Cyprus Weighs Big Bank Levy; Bailout Down to Wire

The island’s finance minister, Michael Sarris, reported “significant progress” in talks with international lenders, with the clock running down to an end-Monday deadline.

Reuters
Reuters
Reuters
Reuters

Cyprus conceded yesterday to a one-time levy on deposits of more than 100,000 euros in a dramatic U-turn as it raced to satisfy European partners and seal an 11th-hour bailout deal to avert financial collapse.

The island’s finance minister, Michael Sarris, reported “significant progress” in talks with international lenders, with the clock running down to an end-Monday deadline for Cyprus to clinch a bailout deal with the European Union or lose emergency funding for its stricken banks and risk tumbling out of the euro zone.

His counterparts in Europe’s 17-nation currency union scheduled talks in Brussels for this evening to see if the numbers add up, and the EU’s Economic Affairs Commissioner Olli Rehn said progress was being made toward a solution.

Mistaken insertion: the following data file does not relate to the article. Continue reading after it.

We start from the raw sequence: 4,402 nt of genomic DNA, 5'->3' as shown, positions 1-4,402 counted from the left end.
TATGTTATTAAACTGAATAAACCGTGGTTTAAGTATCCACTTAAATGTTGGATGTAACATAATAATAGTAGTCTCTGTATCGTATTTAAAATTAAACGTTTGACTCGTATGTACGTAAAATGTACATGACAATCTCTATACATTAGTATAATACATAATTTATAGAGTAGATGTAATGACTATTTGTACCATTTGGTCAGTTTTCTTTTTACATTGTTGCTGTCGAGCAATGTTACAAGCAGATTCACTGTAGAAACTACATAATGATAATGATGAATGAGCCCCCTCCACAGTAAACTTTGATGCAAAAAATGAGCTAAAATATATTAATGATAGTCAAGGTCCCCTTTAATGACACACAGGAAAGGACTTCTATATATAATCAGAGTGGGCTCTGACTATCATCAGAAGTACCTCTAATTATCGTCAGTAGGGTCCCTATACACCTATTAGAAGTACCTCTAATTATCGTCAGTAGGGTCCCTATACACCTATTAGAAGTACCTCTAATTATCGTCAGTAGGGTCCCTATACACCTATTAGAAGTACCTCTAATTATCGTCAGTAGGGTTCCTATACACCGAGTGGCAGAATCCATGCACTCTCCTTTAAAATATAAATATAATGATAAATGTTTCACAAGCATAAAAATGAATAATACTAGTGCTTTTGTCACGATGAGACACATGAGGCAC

As Cypriot party leaders met, a senior Cypriot official told Reuters that Nicosia had agreed with EU/International Monetary Fund lenders on a 20% levy on amounts over and above 100,000 euros at the Bank of Cyprus, and 4% on deposits over the same level at other banks.

Cypriot President Nicos Anastasiades tweeted: “We are undertaking great efforts. I hope we have a solution soon.” The conservative leader, barely a month in the job and wrestling with Cyprus’s worst crisis since a 1974 invasion by Turkish forces split the island in two, was due to lead a delegation to Brussels today to meet heads of the EU, the European Central Bank and International Monetary Fund, in a sign a deal might be near.

“Hopefully by tomorrow in Brussels we will have the agreement of our partners,” Averof Neophytou, deputy leader of the ruling Democratic Rally party, told reporters yesterday.

Government officials held talks through the day at the finance ministry with Cyprus’s ‘troika’ of lenders− the EU, European Central Bank and IMF. Angry demonstrators outside chanted “resign, resign!”

Its outsized banking sector crippled by exposure to crisis-hit Greece, Cyprus needs to raise 5.8 billion euros in exchange for a 10 billion euro EU lifeline to keep the country’s economy afloat.

Protesters facing off with security forces in Nicosia, Cyprus. Credit: Reuters

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